Dutch Supreme Court Hands Down Long-Awaited Judgment in ‘Most Favoured Nation’ Clause Dispute
The wait is finally over. On 18 January 2019 the Dutch Supreme Court (Hoge Raad) found in favour of the taxpayer in its judgment under case number 17/04584, (Hoge Raad Judgment) pertaining to the interpretation of the ‘most favoured nation’ provision (Dutch MFN Clause) in the double taxation agreement (DTA) between South Africa (SA) and the Netherlands dated 10 October 2005, as amended by the Protocol concluded on 8 July 2008 and which entered into force on 28 December 2008 (SA/Netherlands DTA).
The case was an appeal by the Dutch Tax Authorities against an earlier decision of the Dutch High Court (Gerechtshof ‘s-Hertogenbosch) under case number 15/01361. In that decision the Dutch High Court ruled that the Dutch MFN Clause can apply to exempt taxpayers from dividends tax where a Dutch resident company pays dividends to a South African resident.
The Dutch Supreme Court judgment is of great importance to a number of South African taxpayers who are currently engaged in similar disputes with the South African Revenue Service (SARS) pertaining to the interpretation of the Dutch MFN Clause. One of those cases has been selected by SARS as a test case and Cliffe Dekker Hofmeyr acts as the attorneys for the taxpayer in that case.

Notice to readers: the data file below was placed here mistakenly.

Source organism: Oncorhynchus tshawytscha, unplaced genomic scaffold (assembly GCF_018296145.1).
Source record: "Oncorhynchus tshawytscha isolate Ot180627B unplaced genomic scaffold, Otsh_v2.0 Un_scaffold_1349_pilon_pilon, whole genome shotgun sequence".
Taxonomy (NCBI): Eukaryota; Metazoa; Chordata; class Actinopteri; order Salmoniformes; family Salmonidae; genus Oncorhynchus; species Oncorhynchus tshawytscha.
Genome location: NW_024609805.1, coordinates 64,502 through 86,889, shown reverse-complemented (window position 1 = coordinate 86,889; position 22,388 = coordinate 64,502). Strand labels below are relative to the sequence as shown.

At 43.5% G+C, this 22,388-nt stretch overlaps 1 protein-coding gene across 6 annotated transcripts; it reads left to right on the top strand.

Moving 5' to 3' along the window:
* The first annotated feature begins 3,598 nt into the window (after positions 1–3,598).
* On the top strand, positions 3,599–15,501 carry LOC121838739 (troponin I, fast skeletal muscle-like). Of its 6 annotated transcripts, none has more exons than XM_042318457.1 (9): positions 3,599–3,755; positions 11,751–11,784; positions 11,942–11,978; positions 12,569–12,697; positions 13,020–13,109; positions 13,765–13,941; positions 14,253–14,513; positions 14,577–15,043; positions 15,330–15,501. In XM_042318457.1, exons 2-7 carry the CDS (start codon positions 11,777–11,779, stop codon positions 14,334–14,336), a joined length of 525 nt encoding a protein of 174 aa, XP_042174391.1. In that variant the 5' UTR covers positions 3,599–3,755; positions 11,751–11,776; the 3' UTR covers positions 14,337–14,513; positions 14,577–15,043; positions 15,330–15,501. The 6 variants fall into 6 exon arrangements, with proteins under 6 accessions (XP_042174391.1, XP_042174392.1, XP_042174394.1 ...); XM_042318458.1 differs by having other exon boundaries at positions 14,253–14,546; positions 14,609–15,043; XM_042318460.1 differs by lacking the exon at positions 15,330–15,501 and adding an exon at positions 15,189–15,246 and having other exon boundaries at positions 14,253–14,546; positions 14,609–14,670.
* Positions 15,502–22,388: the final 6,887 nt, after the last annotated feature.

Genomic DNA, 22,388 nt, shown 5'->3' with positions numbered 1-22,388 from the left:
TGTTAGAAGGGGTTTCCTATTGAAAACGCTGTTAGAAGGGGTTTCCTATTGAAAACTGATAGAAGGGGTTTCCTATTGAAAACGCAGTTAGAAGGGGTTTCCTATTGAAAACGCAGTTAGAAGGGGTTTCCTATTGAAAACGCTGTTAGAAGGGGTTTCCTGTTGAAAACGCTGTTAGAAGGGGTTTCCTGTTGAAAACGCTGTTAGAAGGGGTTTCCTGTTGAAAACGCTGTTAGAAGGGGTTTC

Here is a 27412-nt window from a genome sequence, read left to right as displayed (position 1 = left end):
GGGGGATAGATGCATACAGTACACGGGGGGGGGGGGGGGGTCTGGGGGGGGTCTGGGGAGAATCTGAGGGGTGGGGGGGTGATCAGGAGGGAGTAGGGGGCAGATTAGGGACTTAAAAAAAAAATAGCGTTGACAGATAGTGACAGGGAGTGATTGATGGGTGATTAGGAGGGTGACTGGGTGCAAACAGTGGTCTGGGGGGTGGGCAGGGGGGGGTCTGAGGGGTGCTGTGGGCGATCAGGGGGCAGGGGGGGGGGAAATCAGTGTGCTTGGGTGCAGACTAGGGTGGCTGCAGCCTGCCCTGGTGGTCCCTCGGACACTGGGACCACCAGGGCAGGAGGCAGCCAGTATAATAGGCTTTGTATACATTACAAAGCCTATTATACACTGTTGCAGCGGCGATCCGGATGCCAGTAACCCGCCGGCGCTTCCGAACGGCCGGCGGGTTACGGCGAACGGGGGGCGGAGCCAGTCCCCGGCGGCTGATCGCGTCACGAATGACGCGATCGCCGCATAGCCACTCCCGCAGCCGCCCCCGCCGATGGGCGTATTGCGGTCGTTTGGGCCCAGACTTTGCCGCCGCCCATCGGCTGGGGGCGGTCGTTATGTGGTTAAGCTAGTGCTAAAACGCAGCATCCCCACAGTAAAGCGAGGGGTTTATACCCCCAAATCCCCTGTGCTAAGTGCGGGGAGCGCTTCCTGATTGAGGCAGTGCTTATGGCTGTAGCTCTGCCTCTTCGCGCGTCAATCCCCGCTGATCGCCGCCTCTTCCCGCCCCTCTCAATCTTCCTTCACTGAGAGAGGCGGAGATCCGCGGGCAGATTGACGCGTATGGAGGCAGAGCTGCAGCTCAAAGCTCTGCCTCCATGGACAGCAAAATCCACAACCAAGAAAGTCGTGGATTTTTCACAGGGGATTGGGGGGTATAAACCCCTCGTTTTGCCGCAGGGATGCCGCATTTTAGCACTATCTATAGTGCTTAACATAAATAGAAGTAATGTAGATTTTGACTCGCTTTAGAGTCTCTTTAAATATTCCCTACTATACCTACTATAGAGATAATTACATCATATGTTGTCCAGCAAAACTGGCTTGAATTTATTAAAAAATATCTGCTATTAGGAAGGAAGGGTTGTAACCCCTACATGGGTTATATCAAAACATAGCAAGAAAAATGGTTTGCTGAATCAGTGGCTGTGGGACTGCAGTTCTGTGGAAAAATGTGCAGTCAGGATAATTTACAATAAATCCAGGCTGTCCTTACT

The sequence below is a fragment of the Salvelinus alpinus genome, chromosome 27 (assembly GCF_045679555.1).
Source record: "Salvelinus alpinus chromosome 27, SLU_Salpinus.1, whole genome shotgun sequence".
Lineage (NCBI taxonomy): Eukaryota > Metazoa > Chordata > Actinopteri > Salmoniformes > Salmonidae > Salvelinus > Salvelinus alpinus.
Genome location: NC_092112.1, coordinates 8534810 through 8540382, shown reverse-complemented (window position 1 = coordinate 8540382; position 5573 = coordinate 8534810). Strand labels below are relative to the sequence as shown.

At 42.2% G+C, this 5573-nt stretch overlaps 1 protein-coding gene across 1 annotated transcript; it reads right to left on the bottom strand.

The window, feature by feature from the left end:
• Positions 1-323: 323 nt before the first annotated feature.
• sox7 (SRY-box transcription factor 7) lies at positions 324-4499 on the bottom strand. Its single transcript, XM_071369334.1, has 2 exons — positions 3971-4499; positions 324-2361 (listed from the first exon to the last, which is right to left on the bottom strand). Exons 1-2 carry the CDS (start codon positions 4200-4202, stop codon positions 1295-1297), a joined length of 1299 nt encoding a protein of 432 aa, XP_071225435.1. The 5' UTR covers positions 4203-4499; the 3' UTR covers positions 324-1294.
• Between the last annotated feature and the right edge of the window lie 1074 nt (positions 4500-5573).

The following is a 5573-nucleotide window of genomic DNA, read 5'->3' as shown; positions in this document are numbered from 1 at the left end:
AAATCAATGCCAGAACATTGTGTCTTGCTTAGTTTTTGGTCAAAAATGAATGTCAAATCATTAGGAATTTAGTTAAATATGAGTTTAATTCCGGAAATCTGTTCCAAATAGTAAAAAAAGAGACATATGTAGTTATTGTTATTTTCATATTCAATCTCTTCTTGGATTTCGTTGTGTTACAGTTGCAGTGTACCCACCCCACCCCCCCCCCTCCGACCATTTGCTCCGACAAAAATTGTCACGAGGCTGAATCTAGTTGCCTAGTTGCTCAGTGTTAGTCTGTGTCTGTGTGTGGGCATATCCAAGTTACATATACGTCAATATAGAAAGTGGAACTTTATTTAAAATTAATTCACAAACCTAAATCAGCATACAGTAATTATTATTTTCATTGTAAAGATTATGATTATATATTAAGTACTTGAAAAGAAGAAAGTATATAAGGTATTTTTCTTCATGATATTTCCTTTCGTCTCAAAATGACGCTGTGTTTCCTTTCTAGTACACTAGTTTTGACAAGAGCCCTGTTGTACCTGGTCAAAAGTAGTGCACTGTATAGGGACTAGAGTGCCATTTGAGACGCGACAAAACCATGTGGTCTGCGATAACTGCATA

Background to the Dutch Supreme Court Decision
The taxpayer was a South African tax resident company. The taxpayer held shares in a Dutch company. The Dutch company declared a dividend to the South African taxpayer, in respect of which it withheld dividends tax at the rate of 5% and which tax was paid over to the Dutch Tax Authorities.
The taxpayer subsequently requested a refund of the dividend tax paid to the Dutch Tax Authorities on the basis that Article 10(10) of the SA/Netherlands DTA (the Dutch MFN Clause) read with Article 10(6) of the SA/Sweden DTA dated 24 May 1995, as amended by the Protocol concluded on 7 July 2010 and which entered into force on 18 March 2012(SA/Sweden DTA) (Swedish MFN Clause) and further read with SA’s DTAs with Cyprus, Kuwait and Oman limited the dividend withholding tax rate to 0%.
Taxpayer’s application and interpretation of relevant DTAs